42. Wear a Headlamp

Head Lamp

For those times when you’re taking the dog out for a quick walk or potty break at night, a headlamp is an ideal solution. It keeps your hands free, and you don’t have to turn on any additional lights inside the RV to find your way out and back in again.

43. Create a Pet Nook

If you have a cabinet to spare, try removing the door and putting a pet bed inside to encourage your pet to use it as their space while traveling. It will keep them contained and safe while freeing up valuable floor/furniture space for everyone else.

44. Outdoor Paper Towel Holder

A garden flag stand doubles as a paper towel holder. Whether you choose to put it near your water spigot for handwashing or next to your outdoor kitchen for maximum convenience, it’s a game-changer.

45. DIY Tank Cleaner

Take a cup of Borax detergent and ½ cup of Calgon Water Softener and you have a tank cleaner that helps control odor while preventing waste from sticking to the walls of the tank. Maintaining your RV toilet is super important.

46. Dry Erase Board Info Station

Hang an inexpensive dry erase board, or use peel-and-stick dry erase wallpaper, in your RV to write down important information like the name of the campground, spot number, phone number, etc. so it’s easily accessible for everyone should they need it.

47. Vent Cushions Help Regulate Heat

Looking for a small investment that goes a long way? Look no further. A vent cushion helps regulate the temperature inside your RV which can be a lifesaver at parks that charge for electricity.

48. Tire Monitoring System

Investing in a quality tire monitoring system, like the TireMinder TM-77, can save you thousands of dollars in repairs by helping prevent a blown tire in transit.

49. Clear Utility Boxes

Clear Utility Box

A few clear utility boxes can corral items like batteries and command hooks so they remain organized and contained instead of rolling around a drawer.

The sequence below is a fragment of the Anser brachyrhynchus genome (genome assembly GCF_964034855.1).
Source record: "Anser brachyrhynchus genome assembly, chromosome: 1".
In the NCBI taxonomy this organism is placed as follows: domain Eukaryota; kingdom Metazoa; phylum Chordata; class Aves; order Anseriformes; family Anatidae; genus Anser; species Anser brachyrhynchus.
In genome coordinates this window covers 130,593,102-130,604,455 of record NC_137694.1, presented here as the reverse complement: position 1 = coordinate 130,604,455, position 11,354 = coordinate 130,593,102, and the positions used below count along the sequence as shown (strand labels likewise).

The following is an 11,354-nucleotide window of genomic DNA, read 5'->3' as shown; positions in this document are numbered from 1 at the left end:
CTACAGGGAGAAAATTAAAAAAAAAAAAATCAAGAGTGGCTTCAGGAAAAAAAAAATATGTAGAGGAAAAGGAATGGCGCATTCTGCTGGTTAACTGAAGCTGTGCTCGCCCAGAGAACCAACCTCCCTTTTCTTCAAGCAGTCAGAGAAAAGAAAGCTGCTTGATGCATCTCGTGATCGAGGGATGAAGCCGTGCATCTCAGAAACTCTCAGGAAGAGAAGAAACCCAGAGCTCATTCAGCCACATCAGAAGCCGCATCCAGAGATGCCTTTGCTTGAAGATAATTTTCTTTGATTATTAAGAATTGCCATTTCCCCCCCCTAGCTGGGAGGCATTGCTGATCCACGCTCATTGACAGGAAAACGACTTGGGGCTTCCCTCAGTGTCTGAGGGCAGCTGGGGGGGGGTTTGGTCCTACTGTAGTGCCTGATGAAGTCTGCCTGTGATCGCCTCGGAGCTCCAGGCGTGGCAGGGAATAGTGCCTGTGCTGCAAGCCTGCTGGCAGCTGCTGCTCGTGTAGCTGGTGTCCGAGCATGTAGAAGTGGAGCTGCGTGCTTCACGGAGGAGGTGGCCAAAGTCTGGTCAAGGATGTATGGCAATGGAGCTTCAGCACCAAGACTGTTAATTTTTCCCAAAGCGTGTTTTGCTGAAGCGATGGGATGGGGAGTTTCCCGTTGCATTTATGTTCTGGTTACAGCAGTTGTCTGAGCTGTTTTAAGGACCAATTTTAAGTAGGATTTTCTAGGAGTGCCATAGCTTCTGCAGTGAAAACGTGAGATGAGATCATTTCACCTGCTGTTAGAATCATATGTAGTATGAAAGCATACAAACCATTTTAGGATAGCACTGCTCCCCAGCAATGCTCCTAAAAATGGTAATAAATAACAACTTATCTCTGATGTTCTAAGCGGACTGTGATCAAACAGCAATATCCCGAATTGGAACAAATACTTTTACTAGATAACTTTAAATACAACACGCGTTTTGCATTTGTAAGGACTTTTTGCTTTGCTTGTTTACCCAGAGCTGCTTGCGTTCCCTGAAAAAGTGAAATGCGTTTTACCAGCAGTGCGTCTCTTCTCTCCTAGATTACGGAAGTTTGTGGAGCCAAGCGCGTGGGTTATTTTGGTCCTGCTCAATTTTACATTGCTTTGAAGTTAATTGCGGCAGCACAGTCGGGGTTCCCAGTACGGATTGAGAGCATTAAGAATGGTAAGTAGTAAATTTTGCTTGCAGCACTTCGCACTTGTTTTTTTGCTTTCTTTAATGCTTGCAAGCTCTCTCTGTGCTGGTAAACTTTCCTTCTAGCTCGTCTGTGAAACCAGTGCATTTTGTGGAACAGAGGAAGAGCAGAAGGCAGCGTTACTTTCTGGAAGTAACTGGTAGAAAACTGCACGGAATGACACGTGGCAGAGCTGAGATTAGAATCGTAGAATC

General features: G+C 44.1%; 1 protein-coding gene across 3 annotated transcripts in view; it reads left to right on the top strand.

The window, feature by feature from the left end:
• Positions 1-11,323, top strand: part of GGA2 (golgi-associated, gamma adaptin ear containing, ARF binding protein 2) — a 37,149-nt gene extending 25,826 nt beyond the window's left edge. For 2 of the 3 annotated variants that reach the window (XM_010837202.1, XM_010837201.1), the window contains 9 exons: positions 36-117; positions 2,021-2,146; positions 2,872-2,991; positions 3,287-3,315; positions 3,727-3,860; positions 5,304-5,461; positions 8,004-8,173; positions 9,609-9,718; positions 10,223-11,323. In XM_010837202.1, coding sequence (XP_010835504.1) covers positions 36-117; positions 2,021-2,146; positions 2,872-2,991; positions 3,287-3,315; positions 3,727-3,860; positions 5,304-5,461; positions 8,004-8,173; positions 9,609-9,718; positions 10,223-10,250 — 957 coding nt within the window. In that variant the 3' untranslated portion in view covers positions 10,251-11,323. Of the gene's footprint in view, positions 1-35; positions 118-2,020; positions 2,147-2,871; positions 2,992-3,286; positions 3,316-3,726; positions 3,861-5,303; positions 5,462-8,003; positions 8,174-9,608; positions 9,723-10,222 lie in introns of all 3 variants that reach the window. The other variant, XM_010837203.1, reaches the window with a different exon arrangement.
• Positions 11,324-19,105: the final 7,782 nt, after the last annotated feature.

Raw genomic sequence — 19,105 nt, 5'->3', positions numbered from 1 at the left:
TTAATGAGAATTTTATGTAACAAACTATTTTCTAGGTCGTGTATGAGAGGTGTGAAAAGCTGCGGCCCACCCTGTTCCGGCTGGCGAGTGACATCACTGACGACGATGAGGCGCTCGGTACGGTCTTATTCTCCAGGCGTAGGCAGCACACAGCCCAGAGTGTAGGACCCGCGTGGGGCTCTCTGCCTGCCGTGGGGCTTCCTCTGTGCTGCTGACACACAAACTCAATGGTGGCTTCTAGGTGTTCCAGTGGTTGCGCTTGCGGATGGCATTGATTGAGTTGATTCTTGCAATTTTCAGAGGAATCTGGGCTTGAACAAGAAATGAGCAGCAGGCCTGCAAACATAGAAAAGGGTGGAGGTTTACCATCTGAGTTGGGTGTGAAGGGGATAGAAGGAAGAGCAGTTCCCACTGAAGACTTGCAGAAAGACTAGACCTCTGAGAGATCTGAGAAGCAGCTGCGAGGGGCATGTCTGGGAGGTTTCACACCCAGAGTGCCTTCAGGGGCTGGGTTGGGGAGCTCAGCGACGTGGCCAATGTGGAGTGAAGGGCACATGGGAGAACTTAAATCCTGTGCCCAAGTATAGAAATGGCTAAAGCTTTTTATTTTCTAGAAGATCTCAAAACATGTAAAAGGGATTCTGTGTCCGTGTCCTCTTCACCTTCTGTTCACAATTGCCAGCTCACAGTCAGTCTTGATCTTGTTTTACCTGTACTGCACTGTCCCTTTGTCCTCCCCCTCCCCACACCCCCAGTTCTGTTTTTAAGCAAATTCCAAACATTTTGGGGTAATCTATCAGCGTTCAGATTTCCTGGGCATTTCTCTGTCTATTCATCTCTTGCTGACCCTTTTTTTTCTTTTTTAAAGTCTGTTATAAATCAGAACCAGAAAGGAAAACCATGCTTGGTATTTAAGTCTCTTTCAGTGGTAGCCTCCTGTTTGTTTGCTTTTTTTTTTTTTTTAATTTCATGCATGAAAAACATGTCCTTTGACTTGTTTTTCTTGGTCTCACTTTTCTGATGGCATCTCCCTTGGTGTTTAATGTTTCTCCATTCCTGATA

50. Cutting Board Counter Space Enhancer

Create more counter prep space by placing a cutting board over the stovetop when not in use. Easy and effective.

  • Comment (13)
  • John M says:

    Turn off propane? So how do we keep the refrigerator running, How does a spouse cook a meal while the other is driving? (tight timelines) ect… I get the safety issue, but practicality, not so much.

  • Nancy says:

    Borax contains Boron. Boron does not break down with time, so NEVER dump it anywhere except city sewer systems which are treated, filtered and processed before being put back into the water systems.
    Fun fact: Borax/Boron will kill ‘creeping charlie’ weeds in your yard, but only use it to treat any given area ONCE, because of its ‘everlasting’ properties.

  • Tereasa Poole says:

    Repurpose an old garden cultivator to use to reach and pull items from the back of the storage areas. The one I use has had two tines broken out of it, but the two that are left work just great for this job. I have also used it to reach so I can position and roll out the RV cover across the roof while I stand on the ground. It can also be used to reach and push items under the RV.

  • Judy Robinson says:

    I use flat sheets to cover my cushions and then can take them off and wash them when I get home.
    Thanks for the tips

  • Jim C says:

    Add screw on or hang over the door towel racks in the bathroom.

  • Rick says:

    Use sticky cup hooks upside down on either end of a small trash can to hold plastic grocery bags that are used for trash.

  • Hilary Steinmetz says:

    This article was packed with super ideas! I am going to try out a few next time we are out and about!

  • Tom T says:

    When putting out fire. If using dirt to smother the fire, make sure it is fine dirt and not a shale type. Some soils end up only insulating the fire. Heavy winds can blow off dirt and blow embers out of pit after your gone.

  • Jan says:

    Love these! Some are tried and true and many are new. I especially like the ones that are multi-purpose, make use of what is already lying around and help conserve resources. For us, I would put a small towel at the wash station since we don’t use paper towels. We’d rather they remain as trees.
    Thank you for the great suggestions!

  • Rochelle says:

    Also a cutting board across an open drawer for extra counter space.

  • Hi John,

    Some motorhomes are designed to allow you to keep propane on while driving to maintain the temperature in your refrigerator. For travel trailers, however, it’s recommended to turn propane off before traveling to prevent a possible explosion in the event of an accident. Many travel trailers have exposed propane lines underneath and there’s significant risk to having propane in those lines if they are damaged by road debris or in an accident. We understand it may not be practical always, but it’s better safe than sorry, and we’d also steer clear of operating your oven or cooktop when driving your motorhome.

  • Brad Cowan says:

    Nice. Thanks for the tip!

  • Anonymous says:

    Great idea Rochelle!